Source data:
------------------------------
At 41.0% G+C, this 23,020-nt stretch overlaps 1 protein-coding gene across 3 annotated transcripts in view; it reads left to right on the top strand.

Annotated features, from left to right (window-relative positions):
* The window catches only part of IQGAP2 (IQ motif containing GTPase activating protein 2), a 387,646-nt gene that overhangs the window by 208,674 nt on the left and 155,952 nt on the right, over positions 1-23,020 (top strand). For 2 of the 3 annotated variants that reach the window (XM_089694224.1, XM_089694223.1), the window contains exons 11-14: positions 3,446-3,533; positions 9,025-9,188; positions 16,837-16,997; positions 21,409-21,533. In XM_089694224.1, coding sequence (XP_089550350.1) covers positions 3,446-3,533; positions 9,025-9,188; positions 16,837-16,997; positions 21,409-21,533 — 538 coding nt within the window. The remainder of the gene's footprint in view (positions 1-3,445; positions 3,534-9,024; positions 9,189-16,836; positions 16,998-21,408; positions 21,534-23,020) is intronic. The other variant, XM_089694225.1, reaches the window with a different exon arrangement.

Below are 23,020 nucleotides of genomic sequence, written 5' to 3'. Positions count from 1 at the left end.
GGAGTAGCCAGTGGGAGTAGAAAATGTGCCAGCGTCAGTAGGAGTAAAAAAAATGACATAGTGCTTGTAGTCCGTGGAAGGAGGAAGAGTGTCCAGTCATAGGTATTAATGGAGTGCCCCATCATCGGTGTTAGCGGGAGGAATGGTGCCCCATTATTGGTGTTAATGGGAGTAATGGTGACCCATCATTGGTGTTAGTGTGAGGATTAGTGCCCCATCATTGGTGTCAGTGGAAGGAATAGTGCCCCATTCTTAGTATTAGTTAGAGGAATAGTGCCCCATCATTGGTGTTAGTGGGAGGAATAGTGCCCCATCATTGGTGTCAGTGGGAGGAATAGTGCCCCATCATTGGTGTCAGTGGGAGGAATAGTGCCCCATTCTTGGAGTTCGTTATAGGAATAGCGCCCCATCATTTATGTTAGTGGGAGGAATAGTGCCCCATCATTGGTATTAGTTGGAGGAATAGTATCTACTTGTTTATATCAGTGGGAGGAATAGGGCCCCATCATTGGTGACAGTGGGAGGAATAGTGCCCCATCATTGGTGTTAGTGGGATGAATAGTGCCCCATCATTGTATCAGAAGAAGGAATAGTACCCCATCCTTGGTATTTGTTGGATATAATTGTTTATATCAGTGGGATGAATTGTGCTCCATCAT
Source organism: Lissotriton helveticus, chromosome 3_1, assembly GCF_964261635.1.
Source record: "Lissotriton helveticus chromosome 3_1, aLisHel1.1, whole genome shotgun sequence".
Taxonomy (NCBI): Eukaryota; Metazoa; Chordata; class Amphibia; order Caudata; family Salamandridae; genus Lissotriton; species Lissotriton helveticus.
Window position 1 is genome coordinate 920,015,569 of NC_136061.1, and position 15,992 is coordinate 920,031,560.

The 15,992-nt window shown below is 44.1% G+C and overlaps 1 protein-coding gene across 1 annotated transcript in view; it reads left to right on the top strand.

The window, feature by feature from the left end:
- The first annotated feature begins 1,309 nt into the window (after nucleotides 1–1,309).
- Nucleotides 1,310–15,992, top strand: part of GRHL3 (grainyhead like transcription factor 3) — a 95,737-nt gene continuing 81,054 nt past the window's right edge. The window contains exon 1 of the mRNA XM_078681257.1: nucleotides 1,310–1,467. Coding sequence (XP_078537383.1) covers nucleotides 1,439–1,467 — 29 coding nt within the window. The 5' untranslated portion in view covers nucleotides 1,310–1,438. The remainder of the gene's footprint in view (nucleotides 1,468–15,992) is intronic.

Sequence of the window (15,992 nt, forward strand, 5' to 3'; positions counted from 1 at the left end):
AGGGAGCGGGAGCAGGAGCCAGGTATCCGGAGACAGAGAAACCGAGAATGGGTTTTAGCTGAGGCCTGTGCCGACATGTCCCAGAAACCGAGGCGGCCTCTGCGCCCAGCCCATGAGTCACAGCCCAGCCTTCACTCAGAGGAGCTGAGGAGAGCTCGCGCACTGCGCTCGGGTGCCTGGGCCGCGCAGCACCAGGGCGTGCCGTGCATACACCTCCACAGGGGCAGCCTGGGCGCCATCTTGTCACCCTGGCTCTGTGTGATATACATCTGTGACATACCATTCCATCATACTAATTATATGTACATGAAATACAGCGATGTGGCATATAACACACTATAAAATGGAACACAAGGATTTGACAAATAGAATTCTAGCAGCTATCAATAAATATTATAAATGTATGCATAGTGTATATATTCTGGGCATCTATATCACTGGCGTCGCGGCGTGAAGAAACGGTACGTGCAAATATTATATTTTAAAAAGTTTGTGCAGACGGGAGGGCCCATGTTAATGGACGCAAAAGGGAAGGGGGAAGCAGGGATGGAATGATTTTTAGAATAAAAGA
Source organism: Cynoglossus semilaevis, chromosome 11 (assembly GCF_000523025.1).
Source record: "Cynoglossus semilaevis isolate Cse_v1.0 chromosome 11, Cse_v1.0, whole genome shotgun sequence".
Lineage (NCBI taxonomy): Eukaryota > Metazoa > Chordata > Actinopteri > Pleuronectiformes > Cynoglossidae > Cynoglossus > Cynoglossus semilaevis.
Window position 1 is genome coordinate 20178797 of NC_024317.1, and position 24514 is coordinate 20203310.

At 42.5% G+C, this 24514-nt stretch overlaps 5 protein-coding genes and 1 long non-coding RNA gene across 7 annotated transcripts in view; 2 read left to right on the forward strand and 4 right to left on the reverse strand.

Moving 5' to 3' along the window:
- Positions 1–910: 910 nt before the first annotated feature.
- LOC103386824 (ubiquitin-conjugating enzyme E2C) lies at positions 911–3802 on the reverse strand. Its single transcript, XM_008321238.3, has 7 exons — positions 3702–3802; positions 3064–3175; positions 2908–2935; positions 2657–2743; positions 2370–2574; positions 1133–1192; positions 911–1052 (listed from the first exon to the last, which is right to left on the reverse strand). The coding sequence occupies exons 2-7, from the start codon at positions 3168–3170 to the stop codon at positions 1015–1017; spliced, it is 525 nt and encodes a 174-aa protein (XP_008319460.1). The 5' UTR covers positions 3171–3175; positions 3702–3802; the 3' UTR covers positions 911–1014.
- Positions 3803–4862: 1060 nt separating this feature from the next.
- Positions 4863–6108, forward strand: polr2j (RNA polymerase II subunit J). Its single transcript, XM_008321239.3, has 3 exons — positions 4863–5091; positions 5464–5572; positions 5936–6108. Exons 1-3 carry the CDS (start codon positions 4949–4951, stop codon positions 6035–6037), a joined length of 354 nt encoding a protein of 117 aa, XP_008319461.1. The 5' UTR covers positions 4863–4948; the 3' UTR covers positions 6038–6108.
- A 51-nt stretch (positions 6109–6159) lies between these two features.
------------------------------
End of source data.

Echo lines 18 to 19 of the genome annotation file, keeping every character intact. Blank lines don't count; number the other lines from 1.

Lineage (NCBI taxonomy): Eukaryota > Metazoa > Chordata > Actinopteri > Pleuronectiformes > Cynoglossidae > Cynoglossus > Cynoglossus semilaevis.
Window position 1 is genome coordinate 20178797 of NC_024317.1, and position 24514 is coordinate 20203310.